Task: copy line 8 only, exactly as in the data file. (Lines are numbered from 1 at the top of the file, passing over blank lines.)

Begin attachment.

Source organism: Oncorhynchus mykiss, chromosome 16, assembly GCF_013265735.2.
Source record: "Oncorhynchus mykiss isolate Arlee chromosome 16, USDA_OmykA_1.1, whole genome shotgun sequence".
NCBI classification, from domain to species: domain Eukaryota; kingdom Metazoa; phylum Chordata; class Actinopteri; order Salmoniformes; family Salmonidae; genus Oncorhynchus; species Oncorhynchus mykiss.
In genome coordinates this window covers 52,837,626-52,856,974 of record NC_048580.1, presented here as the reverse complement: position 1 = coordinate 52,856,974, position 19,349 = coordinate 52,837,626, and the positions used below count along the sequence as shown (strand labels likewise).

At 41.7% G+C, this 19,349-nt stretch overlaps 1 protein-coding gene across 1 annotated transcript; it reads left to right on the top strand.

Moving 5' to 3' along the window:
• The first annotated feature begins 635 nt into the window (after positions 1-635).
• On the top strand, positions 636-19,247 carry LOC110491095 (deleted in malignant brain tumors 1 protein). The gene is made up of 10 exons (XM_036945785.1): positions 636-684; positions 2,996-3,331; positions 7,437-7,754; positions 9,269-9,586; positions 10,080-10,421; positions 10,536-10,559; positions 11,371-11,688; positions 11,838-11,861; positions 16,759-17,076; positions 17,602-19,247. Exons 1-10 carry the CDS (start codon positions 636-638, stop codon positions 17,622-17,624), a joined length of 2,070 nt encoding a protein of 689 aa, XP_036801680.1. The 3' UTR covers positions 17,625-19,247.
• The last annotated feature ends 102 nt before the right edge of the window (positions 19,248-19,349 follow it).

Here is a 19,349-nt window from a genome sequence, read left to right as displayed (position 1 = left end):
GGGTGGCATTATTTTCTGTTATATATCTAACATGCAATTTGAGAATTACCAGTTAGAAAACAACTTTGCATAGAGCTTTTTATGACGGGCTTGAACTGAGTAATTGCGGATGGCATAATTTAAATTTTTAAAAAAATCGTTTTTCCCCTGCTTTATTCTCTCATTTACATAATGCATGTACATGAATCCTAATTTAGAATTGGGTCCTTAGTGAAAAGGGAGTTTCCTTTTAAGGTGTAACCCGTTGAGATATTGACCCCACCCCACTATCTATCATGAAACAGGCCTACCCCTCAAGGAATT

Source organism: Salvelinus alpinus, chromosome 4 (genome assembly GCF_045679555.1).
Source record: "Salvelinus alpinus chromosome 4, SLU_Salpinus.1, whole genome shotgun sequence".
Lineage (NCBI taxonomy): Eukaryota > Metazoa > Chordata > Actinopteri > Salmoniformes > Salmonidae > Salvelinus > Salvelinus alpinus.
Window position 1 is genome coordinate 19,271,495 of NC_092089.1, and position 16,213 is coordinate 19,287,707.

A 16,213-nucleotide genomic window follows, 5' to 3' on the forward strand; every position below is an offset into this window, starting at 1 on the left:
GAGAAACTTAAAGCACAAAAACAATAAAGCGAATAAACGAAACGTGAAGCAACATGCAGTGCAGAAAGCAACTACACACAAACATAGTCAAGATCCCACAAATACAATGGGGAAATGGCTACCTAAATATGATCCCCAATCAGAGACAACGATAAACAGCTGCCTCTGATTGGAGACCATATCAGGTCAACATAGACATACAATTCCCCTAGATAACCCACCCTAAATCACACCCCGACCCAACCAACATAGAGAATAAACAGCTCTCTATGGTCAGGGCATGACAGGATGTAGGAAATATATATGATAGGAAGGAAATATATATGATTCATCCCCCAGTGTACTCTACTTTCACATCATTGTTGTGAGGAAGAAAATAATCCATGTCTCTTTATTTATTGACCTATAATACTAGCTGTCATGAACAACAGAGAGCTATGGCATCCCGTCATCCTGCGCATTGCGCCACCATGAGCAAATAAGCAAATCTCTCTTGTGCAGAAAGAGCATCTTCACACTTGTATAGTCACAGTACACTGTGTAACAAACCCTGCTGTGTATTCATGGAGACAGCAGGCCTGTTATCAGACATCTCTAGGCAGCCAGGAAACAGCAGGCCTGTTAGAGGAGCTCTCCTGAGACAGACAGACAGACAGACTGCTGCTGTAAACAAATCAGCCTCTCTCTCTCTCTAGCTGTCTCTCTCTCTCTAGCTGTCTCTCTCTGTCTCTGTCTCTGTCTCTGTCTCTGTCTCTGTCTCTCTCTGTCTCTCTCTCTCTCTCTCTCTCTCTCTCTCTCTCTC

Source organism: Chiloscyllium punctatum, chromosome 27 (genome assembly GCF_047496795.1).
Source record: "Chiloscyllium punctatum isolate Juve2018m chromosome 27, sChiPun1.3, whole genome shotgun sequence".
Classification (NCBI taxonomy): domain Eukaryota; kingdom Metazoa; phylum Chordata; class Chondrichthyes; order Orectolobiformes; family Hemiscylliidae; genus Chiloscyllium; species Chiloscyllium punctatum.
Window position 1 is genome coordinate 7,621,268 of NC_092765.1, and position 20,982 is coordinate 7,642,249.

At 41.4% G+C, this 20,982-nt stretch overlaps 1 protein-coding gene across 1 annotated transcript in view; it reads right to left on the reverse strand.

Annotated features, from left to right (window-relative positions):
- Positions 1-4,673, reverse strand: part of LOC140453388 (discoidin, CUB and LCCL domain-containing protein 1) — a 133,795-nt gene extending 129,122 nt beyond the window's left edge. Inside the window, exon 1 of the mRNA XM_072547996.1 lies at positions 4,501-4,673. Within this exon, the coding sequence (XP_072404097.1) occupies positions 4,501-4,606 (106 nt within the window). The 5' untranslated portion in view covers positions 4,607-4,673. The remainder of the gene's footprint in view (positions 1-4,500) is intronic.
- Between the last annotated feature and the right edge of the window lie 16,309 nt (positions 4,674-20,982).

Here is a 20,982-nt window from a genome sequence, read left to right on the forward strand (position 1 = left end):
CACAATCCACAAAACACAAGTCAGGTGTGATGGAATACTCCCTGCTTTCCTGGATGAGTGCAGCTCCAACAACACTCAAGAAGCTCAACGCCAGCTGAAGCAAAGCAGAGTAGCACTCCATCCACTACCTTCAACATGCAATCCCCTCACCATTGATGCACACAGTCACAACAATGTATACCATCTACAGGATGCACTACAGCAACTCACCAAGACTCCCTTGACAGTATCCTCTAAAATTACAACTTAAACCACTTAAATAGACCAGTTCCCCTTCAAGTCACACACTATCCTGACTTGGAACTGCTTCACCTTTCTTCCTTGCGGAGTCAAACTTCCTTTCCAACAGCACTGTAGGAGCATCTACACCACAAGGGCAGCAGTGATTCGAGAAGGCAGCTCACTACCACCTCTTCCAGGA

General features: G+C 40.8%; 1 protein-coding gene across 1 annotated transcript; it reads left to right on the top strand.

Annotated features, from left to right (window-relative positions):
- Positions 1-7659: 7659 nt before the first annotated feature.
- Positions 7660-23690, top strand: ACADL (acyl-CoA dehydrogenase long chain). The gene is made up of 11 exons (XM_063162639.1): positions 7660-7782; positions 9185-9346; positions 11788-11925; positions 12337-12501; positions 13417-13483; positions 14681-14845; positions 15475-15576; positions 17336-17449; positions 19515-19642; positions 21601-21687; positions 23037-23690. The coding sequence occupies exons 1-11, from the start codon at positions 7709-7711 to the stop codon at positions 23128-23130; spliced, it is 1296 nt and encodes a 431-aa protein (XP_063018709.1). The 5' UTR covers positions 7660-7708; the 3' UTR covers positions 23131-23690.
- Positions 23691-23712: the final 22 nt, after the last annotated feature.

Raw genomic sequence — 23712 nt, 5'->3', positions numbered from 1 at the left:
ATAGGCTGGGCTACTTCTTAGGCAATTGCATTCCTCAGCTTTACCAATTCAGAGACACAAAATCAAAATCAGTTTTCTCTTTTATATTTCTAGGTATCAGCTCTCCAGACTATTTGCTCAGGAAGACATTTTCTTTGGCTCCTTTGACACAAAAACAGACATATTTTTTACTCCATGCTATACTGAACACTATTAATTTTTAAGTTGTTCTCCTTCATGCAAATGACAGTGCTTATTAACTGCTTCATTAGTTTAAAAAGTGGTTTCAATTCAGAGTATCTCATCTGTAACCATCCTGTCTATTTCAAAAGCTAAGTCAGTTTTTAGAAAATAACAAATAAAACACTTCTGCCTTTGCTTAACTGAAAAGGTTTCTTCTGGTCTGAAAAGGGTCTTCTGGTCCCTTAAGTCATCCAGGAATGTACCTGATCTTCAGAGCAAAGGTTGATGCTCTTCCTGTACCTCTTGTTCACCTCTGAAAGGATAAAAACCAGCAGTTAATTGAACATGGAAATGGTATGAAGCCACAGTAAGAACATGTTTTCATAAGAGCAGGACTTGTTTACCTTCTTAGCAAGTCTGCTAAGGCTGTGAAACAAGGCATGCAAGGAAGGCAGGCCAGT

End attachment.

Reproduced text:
• On the top strand, positions 636-19,247 carry LOC110491095 (deleted in malignant brain tumors 1 protein). The gene is made up of 10 exons (XM_036945785.1): positions 636-684; positions 2,996-3,331; positions 7,437-7,754; positions 9,269-9,586; positions 10,080-10,421; positions 10,536-10,559; positions 11,371-11,688; positions 11,838-11,861; positions 16,759-17,076; positions 17,602-19,247. Exons 1-10 carry the CDS (start codon positions 636-638, stop codon positions 17,622-17,624), a joined length of 2,070 nt encoding a protein of 689 aa, XP_036801680.1. The 3' UTR covers positions 17,625-19,247.